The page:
Veterinarian confirms injured cat was stabbed

The four-year-old tabby from Abbotsford had to be euthanized following incident on Oct. 9.



An Abbotsford man wants pet owners to be aware of an incident that happened to his cat on Wednesday, Oct. 9 in the Mt. Lehman area.

Sometime that day, Bob English says his four-year-old male tabby, George, was stabbed, suffering injuries so severe that he had to be euthanized.

The nature of the wounds has been confirmed by Dr. Dilbag Rana, the veterinarian who treated George that evening at Abbotsford Valley Animal Hospital on McCallum Road.

English discovered the wound upon returning home from work on Oct. 9. He lets George and his two other cats out every day at about 6 a.m. The other two always return within an hour or so to the home – off Mt. Lehman Road on Heritage Drive – but George occasionally wanders off for a longer period.

When the tabby hadn’t returned by the time English left for work, he wasn’t concerned.

George was sitting on the doorstep when English came home that evening.

As English reached to open the door, George stood up, revealing a cut on the side of his torso.

“His whole side was wide open. I thought, ‘Oh my God, he’s been hit by a car!’ “ English said.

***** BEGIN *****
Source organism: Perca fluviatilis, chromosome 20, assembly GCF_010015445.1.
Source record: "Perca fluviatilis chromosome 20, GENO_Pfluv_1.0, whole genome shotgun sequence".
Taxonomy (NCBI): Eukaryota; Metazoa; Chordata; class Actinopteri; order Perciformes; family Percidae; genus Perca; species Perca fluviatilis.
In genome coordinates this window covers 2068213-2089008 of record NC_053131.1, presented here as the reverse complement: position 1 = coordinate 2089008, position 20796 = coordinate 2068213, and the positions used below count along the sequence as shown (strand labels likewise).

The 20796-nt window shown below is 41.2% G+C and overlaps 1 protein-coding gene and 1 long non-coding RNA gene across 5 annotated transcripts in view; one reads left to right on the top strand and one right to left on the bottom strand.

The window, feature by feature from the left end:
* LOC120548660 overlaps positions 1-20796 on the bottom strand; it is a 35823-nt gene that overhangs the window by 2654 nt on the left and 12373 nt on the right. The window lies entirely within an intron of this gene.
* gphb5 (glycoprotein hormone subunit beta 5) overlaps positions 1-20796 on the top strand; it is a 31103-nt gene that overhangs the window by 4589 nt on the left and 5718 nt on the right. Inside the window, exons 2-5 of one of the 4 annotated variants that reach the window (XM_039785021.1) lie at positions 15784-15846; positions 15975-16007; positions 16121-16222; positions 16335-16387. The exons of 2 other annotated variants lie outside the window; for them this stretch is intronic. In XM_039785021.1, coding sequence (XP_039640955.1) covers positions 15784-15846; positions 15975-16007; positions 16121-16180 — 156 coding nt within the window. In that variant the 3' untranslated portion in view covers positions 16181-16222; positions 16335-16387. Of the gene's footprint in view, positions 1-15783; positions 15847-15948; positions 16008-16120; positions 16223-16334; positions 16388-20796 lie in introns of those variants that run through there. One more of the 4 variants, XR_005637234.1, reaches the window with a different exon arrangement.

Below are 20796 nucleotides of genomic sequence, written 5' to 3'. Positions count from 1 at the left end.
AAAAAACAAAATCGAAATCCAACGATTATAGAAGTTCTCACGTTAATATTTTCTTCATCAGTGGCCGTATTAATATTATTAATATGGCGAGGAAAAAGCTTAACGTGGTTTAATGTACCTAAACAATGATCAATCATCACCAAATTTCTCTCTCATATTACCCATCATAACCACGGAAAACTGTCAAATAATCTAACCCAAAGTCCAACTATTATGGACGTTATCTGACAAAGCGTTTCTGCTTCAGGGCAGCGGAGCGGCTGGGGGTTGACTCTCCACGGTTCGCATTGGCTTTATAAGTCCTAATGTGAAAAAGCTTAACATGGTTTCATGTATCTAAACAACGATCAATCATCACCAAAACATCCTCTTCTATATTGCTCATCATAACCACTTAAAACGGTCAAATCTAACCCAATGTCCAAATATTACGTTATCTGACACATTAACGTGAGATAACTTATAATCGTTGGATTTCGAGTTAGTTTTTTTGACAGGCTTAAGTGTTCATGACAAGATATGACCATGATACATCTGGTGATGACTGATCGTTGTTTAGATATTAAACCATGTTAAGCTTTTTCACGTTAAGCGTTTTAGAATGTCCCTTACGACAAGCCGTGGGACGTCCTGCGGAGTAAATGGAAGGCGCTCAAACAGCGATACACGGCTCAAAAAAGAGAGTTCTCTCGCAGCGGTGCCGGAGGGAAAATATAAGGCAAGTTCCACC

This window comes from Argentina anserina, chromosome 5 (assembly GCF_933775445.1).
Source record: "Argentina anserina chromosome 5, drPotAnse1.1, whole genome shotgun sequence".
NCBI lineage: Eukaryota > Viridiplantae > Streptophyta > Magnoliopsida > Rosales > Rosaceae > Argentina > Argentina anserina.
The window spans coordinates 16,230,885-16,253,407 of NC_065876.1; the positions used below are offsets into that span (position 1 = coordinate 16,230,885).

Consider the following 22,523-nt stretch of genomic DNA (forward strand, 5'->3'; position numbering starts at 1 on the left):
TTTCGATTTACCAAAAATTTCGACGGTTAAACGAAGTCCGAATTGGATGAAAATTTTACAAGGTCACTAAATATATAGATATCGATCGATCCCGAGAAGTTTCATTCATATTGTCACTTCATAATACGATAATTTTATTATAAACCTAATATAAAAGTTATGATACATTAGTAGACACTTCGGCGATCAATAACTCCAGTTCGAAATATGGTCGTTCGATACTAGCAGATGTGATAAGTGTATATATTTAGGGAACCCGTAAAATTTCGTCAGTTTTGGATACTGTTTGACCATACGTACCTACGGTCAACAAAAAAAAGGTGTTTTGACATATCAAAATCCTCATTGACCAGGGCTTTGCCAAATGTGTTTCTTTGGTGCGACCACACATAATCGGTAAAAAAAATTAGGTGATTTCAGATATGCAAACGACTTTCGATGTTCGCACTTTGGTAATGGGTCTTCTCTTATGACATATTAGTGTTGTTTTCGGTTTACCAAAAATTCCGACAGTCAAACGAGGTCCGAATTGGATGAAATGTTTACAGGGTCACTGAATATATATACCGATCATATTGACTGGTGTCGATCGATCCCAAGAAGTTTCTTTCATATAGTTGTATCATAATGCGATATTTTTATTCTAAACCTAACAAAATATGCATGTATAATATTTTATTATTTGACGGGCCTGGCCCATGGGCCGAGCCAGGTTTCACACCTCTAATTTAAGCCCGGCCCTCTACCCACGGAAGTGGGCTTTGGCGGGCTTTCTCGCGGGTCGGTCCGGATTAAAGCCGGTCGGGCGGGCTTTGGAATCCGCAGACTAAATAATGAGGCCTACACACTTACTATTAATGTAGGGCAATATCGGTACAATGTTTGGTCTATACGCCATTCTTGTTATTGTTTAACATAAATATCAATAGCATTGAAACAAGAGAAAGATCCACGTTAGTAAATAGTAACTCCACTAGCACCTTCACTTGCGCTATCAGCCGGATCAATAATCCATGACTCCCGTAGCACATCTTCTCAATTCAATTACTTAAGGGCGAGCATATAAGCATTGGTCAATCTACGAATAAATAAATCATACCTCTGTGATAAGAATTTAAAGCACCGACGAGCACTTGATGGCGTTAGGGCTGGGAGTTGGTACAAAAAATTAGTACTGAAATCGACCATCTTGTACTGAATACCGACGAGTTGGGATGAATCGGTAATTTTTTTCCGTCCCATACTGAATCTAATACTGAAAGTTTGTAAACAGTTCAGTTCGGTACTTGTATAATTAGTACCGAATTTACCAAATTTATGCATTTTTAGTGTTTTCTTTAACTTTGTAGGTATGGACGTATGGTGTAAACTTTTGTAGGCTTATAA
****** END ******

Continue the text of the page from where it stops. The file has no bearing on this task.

He laid some towels in a laundry basket, placed George inside and rushed him to the emergency animal clinic.

Rana said when he first saw George, he thought the cat might have been cut by a barbed-wire fence. But after English left George in the vet’s care, Rana took a closer look at the wound.

The cut was clean on the surface – not ragged like one from barbed wire.

“It was pretty deep, so all the muscles under the spine were cut,” Rana said.

He determined the wound had come from a knife. Rana saw similar injuries last year in Langley, where he operates Apex Animal Hospital, but he said this is the first such incident he has encountered in Abbotsford.

It would have taken exploratory surgery to determine the full extent of George’s internal injuries, but in consultation with English, the decision was made to euthanize the cat.

English said he and his wife are devastated by the loss of their beloved pet and disturbed that someone would commit such an act.

“My wife is still crying … I have no idea who would have done this.”

English believes the incident occurred early in the day because the blood had dried on George by the time he saw him that evening, and there was no trail of blood on their property or in the neighbourhood.

He has reported the incident to police and wants others to be wary of letting their pets out of their sight.